People St, Los Angeles
People St is a program created by the Los Angeles Department of Transportation that allows residents—through partnerships and community centers—to request parklets, plazas, and bicycle corrals in their communities. By providing pre-approved models, People St cuts out the bureaucracy that typically stalls these projects. Plaza projects account for the largest share of their programs, and two successful case studies have emerged since the launch of the initiative: the Sunset Triangle Plaza, created in 2012 in Silver Lake, and the NoHo Plaza in North Hollywood. These projects often involve closing the street to cars, completely transforming streets into people-oriented gathering spots with tables, chairs, umbrellas, greenery, and more.
Tactical urbanism brings several possibilities under one umbrella term. The movement encourages residents to make small interventions to city spaces to improve public spaces. These often low-cost projects are designed to transform empty spaces, and initiatives may range from something relatively simple like revamping a space in disuse, to constructing a Parklet. However, the goal is the same: to return street space to people .
One example is the Better Block, which began in Dallas five years ago. Using cheap and recycled materials, the group turned one block in the Oak Cliff neighborhood into a pleasant and attractive environment. Musicians, artists and local merchants were invited to join the initiative, which installed bike paths, street furniture, vegetation and temporary kiosks, increasing space for people and decreasing space for cars. The initiative has changed the face of the neighborhood, from empty and seldom used to cheerful and vibrant.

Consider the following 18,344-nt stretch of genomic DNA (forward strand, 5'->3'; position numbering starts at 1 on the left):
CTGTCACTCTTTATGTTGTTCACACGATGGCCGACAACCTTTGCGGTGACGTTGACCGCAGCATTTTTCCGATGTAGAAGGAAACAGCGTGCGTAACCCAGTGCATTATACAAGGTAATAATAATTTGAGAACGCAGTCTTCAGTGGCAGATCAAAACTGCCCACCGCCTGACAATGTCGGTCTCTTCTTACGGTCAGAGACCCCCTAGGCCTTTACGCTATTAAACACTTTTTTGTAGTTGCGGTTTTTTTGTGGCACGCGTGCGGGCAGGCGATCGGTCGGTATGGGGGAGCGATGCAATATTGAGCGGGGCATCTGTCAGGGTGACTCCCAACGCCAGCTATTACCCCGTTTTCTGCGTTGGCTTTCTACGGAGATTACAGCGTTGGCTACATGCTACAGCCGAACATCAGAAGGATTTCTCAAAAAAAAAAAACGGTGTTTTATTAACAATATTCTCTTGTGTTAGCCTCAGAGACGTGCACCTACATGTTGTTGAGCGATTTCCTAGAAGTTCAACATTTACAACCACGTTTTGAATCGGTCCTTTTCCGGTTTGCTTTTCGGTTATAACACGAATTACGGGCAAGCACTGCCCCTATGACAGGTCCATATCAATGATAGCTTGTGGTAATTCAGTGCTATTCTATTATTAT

Facilitating simple changes, tactical urbanism encourages people to take ownership of their communities and rethink how their meetings and exchanges enable vibrant public spaces. In Brazil, two examples are Passanela and Oficina de Mobilario, a furniture workshop organized by Cidade Ativa. Passanela produced a skywalk over Rebouças Avenue in São Paulo, in order to increase pedestrian accessibility. The Cidade Ativa workshop did the same with the Steps of Alves Guimarães, adding street furniture to areas around the stairs, creating a space where people can stop to rest and chat.
Streets as Public Spaces
Long-term planning as well as rapid and inexpensive transformation strategies can be powerful tools to encourage public participation and improve quality of life. When it comes to public spaces, we think of parks, squares and green areas, often forgetting streets, which collectively are usually the largest public space in cities. The way in which streets are used, for the movement of people or vehicles, will define the environment around them. The first step in making cities safer and more pleasant places to live is to get residents to view their streets as public spaces.